Hopefully these observations don’t apply to you or your business, however they have all appeared in public statements issued by the Jersey Financial Services Commission over the past couple of years or so. A failure in the operation of the compliance function is often cited by the Commission as being a contributory factor in the serious problems faced by a business subject to regulatory sanction.
Similarly, feedback from the Commission’s examination programme invariably highlights concerns over the adequacy of compliance resources, the monitoring plan, compliance reporting to the board and the independence of the compliance function. The Commission, again, raised these concerns at a recent presentation given to the Jersey Compliance Officers Association.
Assessment of compliance risk management
You will be aware that the various Codes of Practice to which financial services businesses must adhere, include a specific requirement for the board of directors or senior management to ensure that an assessment is undertaken, on at least an annual basis, of the extent to which compliance risk is managed effectively. Has your business undertaken such an assessment in the last twelve months? If so, what did it cover, who undertook the assessment and how was it documented?
The Commission doesn’t provide any specific guidance on what their expectations are, which is perhaps unsurprising in a regulatory environment where a risk based approach is encouraged. Whilst this lack of direction can leave a board somewhat uncertain as to how they should proceed, Principle 3 of the various Codes include a clear indication of the expectations of the regulator in respect of the compliance framework and the roles of the key persons. These include:
- A compliance policy;
- A permanent, independent and effective compliance function with sufficient time and resources in order to carry out its responsibilities;
- Suitably skilled and experienced key persons;
- Direct access to the board and senior management by the compliance function and unfettered access to all business areas and relevant information;
- An appropriate compliance monitoring plan;
- Regular written reports to the board on relevant compliance matters; and
- The compliance function to be the principal point of contact with the Commission on day to day regulatory matters.
It would therefore seem logical that an assessment should consider these areas at a minimum. A more comprehensive assessment of compliance risk management should also look at the business risk assessment, interactions between the compliance function, the board and client facing areas, as well as training on AML and other regulatory matters.
Having determined the content of the assessment, the board should consider who should undertake it, bearing in mind available resources and time constraints. If a department or individual is allocated responsibility, then it is important that the work is suitably prioritised, so that it is given sufficient attention and is completed within an agreed timeframe. The value of any review is diminished if there is a lengthy delay between its performance and the formal reporting of the outcome to the board.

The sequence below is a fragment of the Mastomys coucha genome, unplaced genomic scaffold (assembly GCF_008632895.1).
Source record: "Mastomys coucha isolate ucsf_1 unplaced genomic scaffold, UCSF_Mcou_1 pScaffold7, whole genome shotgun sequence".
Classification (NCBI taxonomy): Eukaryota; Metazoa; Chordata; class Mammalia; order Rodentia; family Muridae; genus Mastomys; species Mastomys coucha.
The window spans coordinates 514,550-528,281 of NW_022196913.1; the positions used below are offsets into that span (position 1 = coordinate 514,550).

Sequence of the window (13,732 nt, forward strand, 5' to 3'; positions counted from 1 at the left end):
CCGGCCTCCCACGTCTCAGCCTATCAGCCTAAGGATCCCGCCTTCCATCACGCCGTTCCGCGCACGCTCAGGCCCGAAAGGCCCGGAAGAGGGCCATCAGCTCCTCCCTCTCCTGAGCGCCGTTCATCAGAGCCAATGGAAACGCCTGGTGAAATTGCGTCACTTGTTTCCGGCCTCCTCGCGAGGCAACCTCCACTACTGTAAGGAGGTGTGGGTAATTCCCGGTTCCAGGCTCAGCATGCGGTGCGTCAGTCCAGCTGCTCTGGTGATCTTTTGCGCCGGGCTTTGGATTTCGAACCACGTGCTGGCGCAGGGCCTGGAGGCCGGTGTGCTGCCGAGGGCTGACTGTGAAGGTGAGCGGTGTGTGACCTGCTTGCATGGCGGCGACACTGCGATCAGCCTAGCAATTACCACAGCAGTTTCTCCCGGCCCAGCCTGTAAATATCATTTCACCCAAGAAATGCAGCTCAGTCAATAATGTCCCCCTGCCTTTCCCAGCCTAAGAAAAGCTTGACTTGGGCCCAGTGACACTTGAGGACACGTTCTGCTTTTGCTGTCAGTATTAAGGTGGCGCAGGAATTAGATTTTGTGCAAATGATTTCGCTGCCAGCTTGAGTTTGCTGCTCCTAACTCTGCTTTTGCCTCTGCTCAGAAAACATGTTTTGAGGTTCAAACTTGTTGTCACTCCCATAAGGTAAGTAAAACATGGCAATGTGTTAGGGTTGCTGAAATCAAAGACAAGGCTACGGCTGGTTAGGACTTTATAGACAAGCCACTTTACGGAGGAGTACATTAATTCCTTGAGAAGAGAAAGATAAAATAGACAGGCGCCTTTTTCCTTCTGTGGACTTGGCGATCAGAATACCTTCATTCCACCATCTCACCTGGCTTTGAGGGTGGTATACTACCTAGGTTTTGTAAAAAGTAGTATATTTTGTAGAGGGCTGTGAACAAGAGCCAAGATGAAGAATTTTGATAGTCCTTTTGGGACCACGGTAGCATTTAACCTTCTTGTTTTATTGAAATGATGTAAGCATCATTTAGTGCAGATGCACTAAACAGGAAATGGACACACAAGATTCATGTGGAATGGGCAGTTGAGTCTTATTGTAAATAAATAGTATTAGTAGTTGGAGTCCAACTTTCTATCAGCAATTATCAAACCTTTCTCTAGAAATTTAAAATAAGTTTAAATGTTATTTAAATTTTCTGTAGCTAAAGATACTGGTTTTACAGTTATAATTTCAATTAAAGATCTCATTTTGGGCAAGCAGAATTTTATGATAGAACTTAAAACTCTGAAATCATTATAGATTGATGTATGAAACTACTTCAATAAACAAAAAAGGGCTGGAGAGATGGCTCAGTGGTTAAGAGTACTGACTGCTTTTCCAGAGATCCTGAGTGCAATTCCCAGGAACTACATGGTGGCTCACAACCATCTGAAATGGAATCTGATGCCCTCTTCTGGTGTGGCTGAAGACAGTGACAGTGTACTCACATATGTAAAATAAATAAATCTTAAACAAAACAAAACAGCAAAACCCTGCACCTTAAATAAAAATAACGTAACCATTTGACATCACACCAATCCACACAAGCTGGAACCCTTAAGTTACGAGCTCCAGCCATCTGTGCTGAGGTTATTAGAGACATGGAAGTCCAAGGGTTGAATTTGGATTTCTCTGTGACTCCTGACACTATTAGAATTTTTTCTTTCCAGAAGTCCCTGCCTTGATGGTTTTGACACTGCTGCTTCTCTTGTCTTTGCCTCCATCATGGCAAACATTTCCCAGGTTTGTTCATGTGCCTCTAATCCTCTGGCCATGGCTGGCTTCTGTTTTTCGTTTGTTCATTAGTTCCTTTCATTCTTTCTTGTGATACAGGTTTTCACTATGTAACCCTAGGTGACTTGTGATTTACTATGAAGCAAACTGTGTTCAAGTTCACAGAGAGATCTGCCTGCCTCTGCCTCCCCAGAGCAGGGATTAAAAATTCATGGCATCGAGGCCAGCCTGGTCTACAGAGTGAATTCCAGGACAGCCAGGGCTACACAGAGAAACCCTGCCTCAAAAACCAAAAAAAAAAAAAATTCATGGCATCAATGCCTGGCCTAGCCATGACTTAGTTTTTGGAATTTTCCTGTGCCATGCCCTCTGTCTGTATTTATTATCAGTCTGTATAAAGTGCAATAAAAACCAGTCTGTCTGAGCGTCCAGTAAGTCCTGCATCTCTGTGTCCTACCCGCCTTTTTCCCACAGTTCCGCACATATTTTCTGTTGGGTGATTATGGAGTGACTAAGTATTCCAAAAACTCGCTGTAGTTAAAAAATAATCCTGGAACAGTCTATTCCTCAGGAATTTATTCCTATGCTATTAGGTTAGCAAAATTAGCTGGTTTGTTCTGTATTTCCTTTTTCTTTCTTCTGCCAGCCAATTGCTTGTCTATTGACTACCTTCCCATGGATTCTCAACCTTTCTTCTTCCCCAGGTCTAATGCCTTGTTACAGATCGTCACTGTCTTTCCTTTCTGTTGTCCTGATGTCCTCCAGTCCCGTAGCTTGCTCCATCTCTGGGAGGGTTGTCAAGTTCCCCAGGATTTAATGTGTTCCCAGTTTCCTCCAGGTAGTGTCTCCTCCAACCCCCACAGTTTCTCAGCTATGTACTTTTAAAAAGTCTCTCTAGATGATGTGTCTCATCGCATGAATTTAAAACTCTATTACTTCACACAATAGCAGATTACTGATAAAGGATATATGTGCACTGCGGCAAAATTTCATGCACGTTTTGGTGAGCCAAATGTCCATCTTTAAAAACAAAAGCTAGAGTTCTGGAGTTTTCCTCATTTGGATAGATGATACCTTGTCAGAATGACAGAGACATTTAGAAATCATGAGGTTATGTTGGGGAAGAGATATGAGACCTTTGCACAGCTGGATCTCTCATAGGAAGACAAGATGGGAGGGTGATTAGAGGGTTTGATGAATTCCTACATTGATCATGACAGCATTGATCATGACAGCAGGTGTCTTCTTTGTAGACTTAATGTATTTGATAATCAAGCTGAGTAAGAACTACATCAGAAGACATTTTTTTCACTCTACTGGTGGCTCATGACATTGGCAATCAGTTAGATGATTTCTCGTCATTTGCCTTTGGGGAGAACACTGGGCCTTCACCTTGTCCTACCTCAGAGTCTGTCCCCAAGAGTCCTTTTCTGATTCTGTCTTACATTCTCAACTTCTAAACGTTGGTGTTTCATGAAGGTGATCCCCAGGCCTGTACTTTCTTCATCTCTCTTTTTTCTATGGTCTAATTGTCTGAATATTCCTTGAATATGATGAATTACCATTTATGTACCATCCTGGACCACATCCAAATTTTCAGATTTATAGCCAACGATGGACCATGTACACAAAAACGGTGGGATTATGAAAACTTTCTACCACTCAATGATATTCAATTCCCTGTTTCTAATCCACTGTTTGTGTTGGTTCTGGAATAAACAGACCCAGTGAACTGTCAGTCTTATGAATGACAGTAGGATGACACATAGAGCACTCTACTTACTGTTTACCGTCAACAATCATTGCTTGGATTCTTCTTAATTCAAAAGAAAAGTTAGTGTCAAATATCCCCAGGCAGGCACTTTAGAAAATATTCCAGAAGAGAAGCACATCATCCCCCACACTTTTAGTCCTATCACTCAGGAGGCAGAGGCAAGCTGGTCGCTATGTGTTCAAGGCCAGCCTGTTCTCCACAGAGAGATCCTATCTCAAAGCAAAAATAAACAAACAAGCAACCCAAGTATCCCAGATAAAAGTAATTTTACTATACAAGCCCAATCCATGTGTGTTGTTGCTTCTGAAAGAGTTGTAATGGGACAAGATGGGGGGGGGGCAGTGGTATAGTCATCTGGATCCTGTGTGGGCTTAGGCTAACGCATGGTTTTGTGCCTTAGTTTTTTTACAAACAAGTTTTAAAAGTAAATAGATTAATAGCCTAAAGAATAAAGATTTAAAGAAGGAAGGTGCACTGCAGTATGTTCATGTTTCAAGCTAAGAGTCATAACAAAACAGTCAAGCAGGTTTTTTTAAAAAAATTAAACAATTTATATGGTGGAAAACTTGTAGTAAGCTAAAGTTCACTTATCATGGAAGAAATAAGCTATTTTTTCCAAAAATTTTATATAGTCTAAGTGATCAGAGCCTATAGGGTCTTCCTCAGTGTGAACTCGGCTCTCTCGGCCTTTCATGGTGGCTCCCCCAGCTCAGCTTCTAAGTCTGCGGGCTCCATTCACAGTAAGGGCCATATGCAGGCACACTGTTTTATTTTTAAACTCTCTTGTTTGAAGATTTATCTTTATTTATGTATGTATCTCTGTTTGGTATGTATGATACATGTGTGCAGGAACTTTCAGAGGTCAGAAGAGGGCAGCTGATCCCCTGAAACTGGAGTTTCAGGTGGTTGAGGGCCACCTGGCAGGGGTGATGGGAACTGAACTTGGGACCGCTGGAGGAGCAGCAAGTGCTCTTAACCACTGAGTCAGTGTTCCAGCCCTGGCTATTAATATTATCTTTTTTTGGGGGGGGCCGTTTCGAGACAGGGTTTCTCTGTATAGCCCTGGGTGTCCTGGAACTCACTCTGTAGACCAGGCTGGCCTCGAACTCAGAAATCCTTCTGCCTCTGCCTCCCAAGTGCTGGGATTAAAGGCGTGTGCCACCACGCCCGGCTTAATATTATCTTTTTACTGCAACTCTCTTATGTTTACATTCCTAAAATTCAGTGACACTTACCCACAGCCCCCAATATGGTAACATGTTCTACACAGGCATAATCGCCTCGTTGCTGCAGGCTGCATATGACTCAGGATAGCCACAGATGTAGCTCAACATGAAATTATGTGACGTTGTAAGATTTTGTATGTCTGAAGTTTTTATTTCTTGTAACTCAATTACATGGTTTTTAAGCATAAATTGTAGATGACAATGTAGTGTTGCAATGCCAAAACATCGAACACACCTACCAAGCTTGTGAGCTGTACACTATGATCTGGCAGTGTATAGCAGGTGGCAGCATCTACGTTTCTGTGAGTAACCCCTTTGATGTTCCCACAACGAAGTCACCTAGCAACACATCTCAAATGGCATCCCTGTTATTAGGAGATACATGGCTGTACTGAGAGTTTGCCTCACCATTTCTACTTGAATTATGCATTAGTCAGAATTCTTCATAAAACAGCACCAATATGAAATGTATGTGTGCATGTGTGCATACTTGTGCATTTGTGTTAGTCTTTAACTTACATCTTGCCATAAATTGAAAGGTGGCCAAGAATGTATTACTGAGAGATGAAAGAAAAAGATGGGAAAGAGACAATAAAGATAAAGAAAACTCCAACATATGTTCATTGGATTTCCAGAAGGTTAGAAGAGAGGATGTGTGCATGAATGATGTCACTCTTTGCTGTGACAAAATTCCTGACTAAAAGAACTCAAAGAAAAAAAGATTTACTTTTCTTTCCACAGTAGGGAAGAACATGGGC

Objectivity and independence
A further challenge facing the board is how an assessment of the effectiveness of compliance risk management can be undertaken objectively. An assessment that lacks independence, risks overlooking important factors and could be accused of bias. Is it possible for a board to dispassionately assess the effectiveness of the compliance function, which would involve its own oversight of and interactions with it? Whilst the Codes don’t require an independent assessment, it would certainly be difficult to see how the board could undertake this review, even less so the compliance function, without at least an element of independence or external input. For larger firms, perhaps the internal audit function, or employees from other group offices may be able to assist?
Documentation and monitoring
Once the assessment has been completed, it is essential that it is documented and formally discussed by the board or senior management. Any recommendations or remedial actions arising from the assessment should be addressed within agreed timeframes, with progress being reported back to the board on a regular basis.
It is surprising that the operation of the compliance function so often gets overlooked, when its general state of health and effectiveness is such an important indicator of problems that may lurk in other parts of a business. A programme of ongoing oversight together with a periodic objective assessment of the management of compliance risk should form an essential part of all business risk management frameworks.
Cyan has been engaged by a number of financial services businesses to undertake an independent assessment for the board of the effectiveness of its compliance risk management. We have also assisted in remedial work and provided resources to support compliance functions during periods of shortage or temporary absence.
Please let us know should you wish to discuss how Cyan may be able to assist.